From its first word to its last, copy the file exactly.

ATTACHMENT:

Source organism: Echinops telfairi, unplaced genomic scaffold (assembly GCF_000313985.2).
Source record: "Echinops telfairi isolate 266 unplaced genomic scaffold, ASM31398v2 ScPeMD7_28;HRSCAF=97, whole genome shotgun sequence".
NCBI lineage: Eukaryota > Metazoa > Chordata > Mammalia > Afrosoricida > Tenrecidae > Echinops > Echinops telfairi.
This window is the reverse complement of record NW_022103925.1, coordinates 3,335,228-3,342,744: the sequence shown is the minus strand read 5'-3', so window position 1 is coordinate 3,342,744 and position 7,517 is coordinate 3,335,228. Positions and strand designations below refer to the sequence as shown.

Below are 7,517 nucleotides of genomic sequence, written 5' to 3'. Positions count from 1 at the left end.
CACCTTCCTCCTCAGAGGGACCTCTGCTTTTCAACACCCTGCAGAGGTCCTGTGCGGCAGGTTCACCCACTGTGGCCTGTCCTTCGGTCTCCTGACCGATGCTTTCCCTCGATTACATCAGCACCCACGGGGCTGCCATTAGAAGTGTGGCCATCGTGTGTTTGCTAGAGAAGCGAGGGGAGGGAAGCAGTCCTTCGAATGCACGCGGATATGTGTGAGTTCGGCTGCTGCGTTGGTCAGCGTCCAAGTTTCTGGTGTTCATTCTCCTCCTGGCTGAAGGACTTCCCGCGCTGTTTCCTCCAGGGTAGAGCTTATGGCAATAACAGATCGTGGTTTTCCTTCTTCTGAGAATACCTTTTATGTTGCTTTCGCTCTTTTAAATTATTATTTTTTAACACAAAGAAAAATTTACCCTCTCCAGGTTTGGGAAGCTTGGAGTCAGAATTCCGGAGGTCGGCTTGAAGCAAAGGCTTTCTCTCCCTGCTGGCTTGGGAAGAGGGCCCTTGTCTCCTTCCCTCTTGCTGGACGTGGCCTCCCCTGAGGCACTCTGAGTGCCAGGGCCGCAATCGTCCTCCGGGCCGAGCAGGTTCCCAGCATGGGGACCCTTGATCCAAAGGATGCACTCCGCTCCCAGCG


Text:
Source organism: Echinops telfairi, unplaced genomic scaffold (assembly GCF_000313985.2).
Source record: "Echinops telfairi isolate 266 unplaced genomic scaffold, ASM31398v2 ScPeMD7_28;HRSCAF=97, whole genome shotgun sequence".
NCBI lineage: Eukaryota > Metazoa > Chordata > Mammalia > Afrosoricida > Tenrecidae > Echinops > Echinops telfairi.
This window is the reverse complement of record NW_022103925.1, coordinates 3,335,228-3,342,744: the sequence shown is the minus strand read 5'-3', so window position 1 is coordinate 3,342,744 and position 7,517 is coordinate 3,335,228. Positions and strand designations below refer to the sequence as shown.

Below are 7,517 nucleotides of genomic sequence, written 5' to 3'. Positions count from 1 at the left end.
CACCTTCCTCCTCAGAGGGACCTCTGCTTTTCAACACCCTGCAGAGGTCCTGTGCGGCAGGTTCACCCACTGTGGCCTGTCCTTCGGTCTCCTGACCGATGCTTTCCCTCGATTACATCAGCACCCACGGGGCTGCCATTAGAAGTGTGGCCATCGTGTGTTTGCTAGAGAAGCGAGGGGAGGGAAGCAGTCCTTCGAATGCACGCGGATATGTGTGAGTTCGGCTGCTGCGTTGGTCAGCGTCCAAGTTTCTGGTGTTCATTCTCCTCCTGGCTGAAGGACTTCCCGCGCTGTTTCCTCCAGGGTAGAGCTTATGGCAATAACAGATCGTGGTTTTCCTTCTTCTGAGAATACCTTTTATGTTGCTTTCGCTCTTTTAAATTATTATTTTTTAACACAAAGAAAAATTTACCCTCTCCAGGTTTGGGAAGCTTGGAGTCAGAATTCCGGAGGTCGGCTTGAAGCAAAGGCTTTCTCTCCCTGCTGGCTTGGGAAGAGGGCCCTTGTCTCCTTCCCTCTTGCTGGACGTGGCCTCCCCTGAGGCACTCTGAGTGCCAGGGCCGCAATCGTCCTCCGGGCCGAGCAGGTTCCCAGCATGGGGACCCTTGATCCAAAGGATGCACTCCGCTCCCAGCG